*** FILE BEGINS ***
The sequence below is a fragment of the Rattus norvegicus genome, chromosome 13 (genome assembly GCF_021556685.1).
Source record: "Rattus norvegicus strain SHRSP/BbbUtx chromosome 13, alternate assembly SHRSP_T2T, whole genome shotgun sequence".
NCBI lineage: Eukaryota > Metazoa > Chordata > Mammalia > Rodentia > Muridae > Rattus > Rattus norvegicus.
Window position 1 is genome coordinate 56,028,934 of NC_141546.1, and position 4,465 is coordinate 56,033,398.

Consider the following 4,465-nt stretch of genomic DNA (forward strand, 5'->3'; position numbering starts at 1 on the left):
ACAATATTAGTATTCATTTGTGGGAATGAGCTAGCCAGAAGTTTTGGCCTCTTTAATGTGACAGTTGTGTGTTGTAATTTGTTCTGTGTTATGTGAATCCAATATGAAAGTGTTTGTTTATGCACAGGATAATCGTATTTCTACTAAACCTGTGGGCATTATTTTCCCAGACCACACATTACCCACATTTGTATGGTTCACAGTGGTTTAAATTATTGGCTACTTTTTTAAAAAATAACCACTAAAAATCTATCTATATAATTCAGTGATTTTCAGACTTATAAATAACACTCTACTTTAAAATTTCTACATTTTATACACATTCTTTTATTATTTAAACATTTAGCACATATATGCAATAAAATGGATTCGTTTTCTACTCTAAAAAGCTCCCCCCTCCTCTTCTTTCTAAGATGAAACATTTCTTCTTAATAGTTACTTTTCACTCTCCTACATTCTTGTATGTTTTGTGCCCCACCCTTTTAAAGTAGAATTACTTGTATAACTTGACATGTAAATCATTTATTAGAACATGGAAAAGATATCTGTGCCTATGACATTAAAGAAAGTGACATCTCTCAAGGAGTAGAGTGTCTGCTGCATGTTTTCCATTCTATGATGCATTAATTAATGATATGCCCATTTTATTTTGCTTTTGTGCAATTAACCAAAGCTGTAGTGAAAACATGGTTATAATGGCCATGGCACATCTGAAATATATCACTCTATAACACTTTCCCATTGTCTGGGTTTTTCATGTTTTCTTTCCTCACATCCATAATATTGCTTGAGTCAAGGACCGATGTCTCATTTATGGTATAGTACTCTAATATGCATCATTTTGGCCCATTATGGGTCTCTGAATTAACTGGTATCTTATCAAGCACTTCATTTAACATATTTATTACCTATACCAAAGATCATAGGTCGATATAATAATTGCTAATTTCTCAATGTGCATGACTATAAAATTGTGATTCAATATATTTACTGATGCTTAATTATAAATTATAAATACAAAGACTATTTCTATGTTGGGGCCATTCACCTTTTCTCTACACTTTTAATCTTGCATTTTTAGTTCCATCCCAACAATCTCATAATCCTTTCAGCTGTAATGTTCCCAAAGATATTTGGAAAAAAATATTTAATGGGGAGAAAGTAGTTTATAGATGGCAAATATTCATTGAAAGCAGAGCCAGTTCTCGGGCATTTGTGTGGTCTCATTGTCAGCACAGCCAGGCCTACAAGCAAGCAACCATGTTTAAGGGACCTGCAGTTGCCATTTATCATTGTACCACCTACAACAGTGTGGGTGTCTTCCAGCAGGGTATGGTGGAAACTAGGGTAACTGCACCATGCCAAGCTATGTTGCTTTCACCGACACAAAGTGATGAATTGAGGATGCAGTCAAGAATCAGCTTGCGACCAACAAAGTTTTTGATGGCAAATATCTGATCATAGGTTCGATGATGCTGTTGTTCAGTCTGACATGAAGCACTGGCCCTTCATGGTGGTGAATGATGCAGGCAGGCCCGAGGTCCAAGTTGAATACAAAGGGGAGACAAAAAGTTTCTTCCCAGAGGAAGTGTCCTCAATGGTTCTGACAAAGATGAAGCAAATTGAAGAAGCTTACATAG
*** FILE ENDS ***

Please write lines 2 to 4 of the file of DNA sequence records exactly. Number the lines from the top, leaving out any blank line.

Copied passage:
Source record: "Rattus norvegicus strain SHRSP/BbbUtx chromosome 13, alternate assembly SHRSP_T2T, whole genome shotgun sequence".
NCBI lineage: Eukaryota > Metazoa > Chordata > Mammalia > Rodentia > Muridae > Rattus > Rattus norvegicus.
Window position 1 is genome coordinate 56,028,934 of NC_141546.1, and position 4,465 is coordinate 56,033,398.